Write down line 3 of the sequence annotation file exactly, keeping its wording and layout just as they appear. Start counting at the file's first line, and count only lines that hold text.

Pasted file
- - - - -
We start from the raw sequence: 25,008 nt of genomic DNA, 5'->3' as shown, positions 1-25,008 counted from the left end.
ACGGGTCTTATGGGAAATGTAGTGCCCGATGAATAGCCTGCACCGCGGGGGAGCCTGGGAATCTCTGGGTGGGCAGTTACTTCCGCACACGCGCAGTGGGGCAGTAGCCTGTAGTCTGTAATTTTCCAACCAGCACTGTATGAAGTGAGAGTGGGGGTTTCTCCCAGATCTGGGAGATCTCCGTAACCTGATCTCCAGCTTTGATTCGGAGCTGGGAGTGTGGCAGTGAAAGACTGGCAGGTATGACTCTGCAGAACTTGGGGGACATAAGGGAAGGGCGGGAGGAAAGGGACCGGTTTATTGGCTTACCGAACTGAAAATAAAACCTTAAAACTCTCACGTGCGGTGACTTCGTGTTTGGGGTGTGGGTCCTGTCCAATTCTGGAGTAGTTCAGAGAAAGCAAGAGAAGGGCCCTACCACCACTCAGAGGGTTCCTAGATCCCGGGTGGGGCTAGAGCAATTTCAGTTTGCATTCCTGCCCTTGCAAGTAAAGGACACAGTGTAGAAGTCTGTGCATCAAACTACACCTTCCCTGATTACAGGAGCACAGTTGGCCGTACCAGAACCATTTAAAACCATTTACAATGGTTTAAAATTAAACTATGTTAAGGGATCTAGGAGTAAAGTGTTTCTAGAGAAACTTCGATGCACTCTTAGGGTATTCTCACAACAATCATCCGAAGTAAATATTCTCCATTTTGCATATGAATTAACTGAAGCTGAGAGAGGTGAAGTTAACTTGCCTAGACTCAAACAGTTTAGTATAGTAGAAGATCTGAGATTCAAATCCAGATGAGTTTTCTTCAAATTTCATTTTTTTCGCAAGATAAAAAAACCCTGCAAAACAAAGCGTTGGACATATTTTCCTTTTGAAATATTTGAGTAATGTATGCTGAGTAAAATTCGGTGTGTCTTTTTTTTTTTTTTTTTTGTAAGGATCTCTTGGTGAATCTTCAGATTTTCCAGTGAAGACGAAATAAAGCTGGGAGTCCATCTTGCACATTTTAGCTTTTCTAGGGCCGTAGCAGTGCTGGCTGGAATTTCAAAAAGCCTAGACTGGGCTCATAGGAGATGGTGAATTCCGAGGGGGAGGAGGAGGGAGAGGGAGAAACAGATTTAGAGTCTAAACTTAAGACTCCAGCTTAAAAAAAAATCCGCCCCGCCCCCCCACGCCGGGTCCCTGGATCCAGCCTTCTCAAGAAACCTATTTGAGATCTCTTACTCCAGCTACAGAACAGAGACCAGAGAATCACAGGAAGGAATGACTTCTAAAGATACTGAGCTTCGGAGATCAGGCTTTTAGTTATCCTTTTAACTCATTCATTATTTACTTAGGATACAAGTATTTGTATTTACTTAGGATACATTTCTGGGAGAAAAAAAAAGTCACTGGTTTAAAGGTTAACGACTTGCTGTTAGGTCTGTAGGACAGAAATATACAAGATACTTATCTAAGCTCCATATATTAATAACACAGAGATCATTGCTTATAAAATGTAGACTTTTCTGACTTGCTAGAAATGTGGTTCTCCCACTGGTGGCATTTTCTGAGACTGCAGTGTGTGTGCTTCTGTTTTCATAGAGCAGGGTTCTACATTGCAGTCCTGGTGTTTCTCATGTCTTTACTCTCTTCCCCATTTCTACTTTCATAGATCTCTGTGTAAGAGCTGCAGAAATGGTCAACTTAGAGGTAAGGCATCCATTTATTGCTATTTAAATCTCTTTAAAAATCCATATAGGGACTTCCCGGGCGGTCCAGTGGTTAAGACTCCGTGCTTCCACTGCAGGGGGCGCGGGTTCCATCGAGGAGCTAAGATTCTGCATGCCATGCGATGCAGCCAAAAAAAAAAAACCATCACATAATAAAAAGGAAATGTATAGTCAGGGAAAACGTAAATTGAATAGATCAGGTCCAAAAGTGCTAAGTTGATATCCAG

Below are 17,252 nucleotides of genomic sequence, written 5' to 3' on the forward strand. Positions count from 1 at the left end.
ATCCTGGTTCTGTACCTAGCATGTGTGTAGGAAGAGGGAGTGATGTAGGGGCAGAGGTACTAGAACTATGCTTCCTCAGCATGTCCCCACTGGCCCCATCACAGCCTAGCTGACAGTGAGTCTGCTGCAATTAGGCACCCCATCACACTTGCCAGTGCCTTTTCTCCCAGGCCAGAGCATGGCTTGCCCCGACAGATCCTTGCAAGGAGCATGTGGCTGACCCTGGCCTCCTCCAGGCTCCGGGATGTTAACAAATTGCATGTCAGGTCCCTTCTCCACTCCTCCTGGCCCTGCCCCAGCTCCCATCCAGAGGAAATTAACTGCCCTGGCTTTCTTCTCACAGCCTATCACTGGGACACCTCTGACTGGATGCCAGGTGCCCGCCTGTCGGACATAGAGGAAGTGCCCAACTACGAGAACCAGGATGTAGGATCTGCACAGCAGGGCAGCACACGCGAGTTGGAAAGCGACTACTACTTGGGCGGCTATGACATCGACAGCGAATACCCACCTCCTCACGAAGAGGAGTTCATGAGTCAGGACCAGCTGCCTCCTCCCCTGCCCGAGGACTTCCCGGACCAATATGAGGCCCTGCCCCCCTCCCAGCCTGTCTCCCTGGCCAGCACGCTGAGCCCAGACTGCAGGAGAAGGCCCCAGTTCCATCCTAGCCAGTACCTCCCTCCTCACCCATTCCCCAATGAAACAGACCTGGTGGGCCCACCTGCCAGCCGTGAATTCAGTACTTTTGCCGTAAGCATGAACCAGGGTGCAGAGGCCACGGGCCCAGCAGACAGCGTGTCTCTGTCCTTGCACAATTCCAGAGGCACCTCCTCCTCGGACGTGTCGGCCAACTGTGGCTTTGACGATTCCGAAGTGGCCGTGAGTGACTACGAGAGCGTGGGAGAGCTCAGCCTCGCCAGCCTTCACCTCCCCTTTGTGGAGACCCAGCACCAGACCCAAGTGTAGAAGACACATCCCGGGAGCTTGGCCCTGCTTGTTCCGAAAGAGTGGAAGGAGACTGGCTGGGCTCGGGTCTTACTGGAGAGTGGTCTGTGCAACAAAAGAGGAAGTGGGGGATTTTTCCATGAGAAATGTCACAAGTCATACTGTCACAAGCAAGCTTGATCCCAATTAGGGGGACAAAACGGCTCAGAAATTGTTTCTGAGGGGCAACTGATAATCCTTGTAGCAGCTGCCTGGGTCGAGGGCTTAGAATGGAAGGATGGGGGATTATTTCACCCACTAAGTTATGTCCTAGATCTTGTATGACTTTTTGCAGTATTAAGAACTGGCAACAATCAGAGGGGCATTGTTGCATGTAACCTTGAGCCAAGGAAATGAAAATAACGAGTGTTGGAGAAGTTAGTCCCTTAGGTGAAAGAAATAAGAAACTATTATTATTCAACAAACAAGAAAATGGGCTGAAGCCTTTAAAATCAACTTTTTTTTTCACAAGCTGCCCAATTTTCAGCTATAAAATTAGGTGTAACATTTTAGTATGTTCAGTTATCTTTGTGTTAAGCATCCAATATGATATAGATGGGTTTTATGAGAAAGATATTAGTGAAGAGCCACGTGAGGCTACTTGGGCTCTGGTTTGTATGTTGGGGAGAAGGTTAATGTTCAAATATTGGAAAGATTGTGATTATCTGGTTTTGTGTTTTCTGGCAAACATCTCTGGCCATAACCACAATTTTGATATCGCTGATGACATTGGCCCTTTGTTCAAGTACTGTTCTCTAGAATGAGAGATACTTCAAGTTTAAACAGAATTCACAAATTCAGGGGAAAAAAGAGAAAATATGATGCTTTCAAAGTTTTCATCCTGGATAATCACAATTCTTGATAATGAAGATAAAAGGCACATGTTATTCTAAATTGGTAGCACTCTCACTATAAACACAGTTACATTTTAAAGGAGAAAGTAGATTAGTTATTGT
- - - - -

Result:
Below are 17,252 nucleotides of genomic sequence, written 5' to 3' on the forward strand. Positions count from 1 at the left end.